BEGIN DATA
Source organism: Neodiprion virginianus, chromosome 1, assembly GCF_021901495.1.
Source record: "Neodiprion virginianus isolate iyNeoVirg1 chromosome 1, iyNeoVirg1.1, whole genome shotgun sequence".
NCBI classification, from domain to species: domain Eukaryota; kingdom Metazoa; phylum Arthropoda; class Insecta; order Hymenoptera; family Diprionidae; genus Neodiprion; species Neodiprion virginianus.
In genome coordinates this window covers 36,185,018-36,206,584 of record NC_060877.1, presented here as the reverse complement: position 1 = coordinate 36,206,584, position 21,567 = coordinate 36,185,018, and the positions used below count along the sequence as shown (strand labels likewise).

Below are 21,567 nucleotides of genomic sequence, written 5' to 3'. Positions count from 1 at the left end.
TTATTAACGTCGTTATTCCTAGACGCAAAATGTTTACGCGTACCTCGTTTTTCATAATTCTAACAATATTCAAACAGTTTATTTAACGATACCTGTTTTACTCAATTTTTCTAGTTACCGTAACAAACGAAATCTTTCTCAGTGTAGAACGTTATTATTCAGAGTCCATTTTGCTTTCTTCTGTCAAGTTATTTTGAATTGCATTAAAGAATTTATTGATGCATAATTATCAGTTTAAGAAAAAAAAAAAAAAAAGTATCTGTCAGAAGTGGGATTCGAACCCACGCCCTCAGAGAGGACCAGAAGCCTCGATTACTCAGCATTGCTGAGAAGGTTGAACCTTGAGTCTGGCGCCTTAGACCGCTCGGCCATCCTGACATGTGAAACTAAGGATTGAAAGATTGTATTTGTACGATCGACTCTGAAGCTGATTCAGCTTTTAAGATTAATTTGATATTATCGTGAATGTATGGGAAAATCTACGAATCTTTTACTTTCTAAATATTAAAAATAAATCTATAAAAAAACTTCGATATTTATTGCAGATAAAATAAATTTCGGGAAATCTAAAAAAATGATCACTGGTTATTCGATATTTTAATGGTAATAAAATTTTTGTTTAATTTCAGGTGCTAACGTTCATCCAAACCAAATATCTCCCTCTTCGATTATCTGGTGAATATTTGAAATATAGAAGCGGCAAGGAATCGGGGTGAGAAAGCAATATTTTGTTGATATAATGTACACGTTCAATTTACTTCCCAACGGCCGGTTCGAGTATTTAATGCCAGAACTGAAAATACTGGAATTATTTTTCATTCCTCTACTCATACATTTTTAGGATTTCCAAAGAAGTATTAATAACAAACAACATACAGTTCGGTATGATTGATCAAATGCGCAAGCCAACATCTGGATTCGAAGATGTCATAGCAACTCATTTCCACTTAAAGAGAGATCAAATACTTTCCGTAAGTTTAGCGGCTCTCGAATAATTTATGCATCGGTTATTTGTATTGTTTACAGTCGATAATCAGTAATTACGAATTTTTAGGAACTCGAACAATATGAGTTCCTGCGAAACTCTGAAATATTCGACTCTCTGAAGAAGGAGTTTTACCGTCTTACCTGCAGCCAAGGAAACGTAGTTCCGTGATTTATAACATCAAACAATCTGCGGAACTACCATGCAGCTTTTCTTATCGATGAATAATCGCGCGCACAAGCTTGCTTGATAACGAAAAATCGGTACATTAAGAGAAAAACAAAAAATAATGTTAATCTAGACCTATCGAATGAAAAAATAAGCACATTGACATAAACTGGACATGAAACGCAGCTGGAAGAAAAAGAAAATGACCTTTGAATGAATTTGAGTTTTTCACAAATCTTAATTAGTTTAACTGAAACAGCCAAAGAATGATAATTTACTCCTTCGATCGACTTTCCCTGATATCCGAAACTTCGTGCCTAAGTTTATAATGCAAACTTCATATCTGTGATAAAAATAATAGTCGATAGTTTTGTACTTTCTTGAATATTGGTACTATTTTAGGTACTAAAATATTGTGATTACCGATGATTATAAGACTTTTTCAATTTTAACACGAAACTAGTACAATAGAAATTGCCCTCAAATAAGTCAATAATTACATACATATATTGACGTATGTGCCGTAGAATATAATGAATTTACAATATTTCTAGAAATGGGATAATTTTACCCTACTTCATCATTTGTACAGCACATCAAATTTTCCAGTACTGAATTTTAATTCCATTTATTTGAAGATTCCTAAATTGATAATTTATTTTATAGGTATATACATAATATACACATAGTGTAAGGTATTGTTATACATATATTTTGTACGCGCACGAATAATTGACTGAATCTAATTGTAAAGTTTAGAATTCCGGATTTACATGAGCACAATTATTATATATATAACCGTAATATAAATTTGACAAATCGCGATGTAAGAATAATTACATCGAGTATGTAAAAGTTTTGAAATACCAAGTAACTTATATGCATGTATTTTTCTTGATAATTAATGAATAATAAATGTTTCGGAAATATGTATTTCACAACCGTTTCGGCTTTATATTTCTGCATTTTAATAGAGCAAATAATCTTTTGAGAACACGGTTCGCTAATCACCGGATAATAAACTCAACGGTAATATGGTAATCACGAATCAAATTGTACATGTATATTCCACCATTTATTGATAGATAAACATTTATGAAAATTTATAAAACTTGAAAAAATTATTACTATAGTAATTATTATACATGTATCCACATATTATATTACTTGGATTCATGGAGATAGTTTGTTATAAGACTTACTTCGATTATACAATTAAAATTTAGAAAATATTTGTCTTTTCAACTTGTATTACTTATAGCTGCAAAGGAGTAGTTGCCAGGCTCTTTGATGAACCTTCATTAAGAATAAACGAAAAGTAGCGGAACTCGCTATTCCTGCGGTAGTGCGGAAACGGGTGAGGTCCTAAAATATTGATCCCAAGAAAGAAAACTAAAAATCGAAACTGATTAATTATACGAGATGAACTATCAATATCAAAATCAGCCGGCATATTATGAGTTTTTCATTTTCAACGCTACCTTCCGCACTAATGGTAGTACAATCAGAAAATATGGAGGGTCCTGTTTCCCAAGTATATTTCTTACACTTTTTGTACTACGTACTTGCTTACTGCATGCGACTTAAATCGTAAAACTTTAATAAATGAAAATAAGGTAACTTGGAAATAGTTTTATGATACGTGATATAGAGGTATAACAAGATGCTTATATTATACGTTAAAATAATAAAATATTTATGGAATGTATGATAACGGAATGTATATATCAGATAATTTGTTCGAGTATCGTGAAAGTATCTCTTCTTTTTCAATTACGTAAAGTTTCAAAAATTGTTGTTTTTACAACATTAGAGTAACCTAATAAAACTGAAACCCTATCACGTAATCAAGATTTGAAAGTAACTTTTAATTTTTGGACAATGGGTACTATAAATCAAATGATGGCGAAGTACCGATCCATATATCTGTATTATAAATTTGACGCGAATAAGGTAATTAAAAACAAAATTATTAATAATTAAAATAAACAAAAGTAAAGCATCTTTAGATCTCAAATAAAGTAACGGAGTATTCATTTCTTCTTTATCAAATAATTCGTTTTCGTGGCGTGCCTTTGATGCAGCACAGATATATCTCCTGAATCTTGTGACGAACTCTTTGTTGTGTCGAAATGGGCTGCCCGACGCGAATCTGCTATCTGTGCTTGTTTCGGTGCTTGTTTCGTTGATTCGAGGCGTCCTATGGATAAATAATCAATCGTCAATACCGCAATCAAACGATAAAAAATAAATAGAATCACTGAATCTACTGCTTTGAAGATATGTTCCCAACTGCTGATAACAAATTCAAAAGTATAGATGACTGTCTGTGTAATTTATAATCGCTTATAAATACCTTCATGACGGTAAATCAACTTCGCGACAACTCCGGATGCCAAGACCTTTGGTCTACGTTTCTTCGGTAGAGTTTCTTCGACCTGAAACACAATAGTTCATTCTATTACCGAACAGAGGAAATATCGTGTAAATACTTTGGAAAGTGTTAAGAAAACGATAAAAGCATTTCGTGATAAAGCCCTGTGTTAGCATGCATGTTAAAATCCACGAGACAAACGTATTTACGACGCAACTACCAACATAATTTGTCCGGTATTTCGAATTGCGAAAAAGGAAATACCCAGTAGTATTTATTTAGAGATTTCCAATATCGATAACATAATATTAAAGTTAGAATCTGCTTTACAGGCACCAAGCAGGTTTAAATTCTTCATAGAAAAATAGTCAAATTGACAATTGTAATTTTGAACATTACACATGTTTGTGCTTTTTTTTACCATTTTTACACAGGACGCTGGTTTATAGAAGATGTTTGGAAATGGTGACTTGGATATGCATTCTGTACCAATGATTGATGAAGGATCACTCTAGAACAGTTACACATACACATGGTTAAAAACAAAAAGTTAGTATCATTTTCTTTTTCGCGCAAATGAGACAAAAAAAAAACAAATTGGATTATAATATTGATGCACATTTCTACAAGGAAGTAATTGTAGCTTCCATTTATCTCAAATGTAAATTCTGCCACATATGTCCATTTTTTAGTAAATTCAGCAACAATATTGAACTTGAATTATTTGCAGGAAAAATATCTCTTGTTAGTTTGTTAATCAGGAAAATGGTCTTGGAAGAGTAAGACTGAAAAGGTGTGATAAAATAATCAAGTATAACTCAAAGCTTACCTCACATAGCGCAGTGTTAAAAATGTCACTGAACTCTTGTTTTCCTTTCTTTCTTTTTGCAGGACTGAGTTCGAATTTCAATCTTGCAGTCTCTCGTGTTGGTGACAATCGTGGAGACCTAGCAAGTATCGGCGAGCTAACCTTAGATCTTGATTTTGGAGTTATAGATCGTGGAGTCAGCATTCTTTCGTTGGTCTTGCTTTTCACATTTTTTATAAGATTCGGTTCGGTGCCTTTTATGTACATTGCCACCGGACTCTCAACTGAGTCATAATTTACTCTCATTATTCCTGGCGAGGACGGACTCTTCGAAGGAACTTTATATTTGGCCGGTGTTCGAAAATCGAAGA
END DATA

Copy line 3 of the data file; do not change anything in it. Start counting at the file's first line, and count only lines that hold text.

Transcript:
NCBI classification, from domain to species: domain Eukaryota; kingdom Metazoa; phylum Arthropoda; class Insecta; order Hymenoptera; family Diprionidae; genus Neodiprion; species Neodiprion virginianus.